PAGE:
Taro (Shooting the Light), Brockley Jack Theatre
Arrows and Traps latest production Female Firsts presents two plays in rep; Gentleman Jack about queer icon Anne Lister and Shooting the Light about the less well know Gerda Taro, companion of the photographer Robert Capa (Tom Hartill) who took many of the photographs attributed to him and even inspired their name changes as they sort to hide their Jewish identity in 1930s Europe.
Ross McGregor’s writing acknowledges that audiences may not have the background knowledge of this young woman, who died aged 26 after a tank hit her car during the Spanish Civil War and presents her life as a flashback as Lucy Ioannu plays the ghost of Gerda who with the help of her icon Greta Garbo (Beatrice Vincent) produces a film of her life. Cordelia Baumann plays Taro in life, from a schoolgirl who witnesses her mother’s antisemitic attack to a confident woman who abandons her lover Capa to seek photographs and adventure on her own.
I liked the simplicity of this production, cast in matching grey dungarees with accessories to clearly define who was who and a coherent story about this woman who lives life as a refugee going from the Parisian arts scene to war-torn Spain, Ben Jacobs lighting design creating a clear sense of time and place, never finding a anywhere she can call home. When she reunites with Capa, her lover and mentor he offers her a glimpse into a life she never got to have; wars but also taking control of his photographs, something Taro worked hard to ensure he was paid appropriately when she was alive.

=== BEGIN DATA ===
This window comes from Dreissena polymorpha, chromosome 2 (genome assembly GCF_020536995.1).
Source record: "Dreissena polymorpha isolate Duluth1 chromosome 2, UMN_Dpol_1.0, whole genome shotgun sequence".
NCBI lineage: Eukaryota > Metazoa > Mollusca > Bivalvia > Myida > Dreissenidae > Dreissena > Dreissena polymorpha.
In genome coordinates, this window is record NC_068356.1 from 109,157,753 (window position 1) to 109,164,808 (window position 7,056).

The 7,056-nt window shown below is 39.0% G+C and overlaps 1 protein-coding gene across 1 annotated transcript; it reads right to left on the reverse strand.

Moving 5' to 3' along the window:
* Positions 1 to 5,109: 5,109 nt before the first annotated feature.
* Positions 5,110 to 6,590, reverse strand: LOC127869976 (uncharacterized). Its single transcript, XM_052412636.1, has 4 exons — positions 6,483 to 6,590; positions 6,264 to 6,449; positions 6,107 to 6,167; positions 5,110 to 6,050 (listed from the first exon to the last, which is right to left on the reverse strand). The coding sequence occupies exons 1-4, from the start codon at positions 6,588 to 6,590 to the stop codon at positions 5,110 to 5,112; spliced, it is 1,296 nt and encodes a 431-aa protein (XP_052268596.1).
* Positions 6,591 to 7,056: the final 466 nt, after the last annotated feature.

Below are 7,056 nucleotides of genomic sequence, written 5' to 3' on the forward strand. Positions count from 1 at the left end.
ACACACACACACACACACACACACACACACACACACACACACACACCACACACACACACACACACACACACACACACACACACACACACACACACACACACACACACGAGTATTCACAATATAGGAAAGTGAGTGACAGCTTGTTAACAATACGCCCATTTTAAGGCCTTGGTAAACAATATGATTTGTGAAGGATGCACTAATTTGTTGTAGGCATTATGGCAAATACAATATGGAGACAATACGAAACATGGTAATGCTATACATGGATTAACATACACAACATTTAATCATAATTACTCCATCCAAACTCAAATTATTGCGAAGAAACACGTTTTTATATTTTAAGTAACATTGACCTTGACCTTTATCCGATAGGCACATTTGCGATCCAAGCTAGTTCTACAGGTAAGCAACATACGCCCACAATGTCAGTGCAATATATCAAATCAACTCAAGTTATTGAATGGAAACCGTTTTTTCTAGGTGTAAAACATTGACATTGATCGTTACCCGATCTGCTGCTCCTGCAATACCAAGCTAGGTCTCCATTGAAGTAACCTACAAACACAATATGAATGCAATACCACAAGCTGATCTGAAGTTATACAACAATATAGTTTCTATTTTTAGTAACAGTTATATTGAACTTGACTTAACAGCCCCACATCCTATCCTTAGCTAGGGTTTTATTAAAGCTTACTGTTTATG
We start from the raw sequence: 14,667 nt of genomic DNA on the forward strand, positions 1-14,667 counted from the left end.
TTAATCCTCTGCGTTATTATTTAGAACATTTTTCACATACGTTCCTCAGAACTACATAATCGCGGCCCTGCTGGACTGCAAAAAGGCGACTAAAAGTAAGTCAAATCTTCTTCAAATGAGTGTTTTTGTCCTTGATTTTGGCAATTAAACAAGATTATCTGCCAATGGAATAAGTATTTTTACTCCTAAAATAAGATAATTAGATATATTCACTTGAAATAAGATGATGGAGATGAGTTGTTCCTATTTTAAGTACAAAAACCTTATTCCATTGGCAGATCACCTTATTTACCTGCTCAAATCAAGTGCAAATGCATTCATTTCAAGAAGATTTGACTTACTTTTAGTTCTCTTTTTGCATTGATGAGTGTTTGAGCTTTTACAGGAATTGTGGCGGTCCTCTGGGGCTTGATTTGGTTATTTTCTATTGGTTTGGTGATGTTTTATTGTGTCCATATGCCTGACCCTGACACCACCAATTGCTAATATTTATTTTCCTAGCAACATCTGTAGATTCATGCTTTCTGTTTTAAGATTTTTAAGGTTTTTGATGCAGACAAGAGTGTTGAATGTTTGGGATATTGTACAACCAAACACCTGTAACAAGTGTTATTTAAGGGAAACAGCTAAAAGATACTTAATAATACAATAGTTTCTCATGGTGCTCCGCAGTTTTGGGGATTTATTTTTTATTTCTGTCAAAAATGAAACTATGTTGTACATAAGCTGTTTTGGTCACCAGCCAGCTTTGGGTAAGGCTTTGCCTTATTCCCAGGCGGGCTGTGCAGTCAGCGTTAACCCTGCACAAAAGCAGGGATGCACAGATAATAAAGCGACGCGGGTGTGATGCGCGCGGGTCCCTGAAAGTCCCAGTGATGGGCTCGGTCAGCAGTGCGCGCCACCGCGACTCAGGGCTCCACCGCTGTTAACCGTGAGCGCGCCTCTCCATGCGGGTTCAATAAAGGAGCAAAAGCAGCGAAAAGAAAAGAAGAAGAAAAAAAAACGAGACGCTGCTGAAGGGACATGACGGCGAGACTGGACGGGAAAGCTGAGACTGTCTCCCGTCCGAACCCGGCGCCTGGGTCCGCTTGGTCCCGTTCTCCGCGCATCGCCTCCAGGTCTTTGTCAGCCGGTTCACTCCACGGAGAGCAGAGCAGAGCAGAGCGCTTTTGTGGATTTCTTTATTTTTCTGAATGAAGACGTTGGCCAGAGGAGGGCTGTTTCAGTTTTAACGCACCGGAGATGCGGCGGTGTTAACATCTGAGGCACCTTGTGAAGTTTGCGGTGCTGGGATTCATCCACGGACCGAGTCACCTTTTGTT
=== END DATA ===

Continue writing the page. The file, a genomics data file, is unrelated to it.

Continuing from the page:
There is some great support with Beatrice Vincent as Garbo, Tom Hartill as Capa and Alex Stevens as David Seymour, the man who was with her in death and like Capa dies in the war zone but this is really about Baumann, who provided strong support in Dracula, taking the lead of a difficult and complex character, independent but also dependent on Capa, sentimental about her Jewish background but also quick to be seen as gentile. Ioannou as Taro in death and in childhood with Toby Wynn-Davies as her father shows the importance these men had on her life and how she was keen to leave their shadow.
As ever this is a really strong and interesting production, about a less well-known woman and left me wanting to find out more about her and her short life, from the Arrow and Traps team and as ever I look forward to seeing what they do next.
Taro and Gentleman Jack were on until 16 February. Please see the Arrows and Traps website for future projects https://www.arrowsandtraps.com/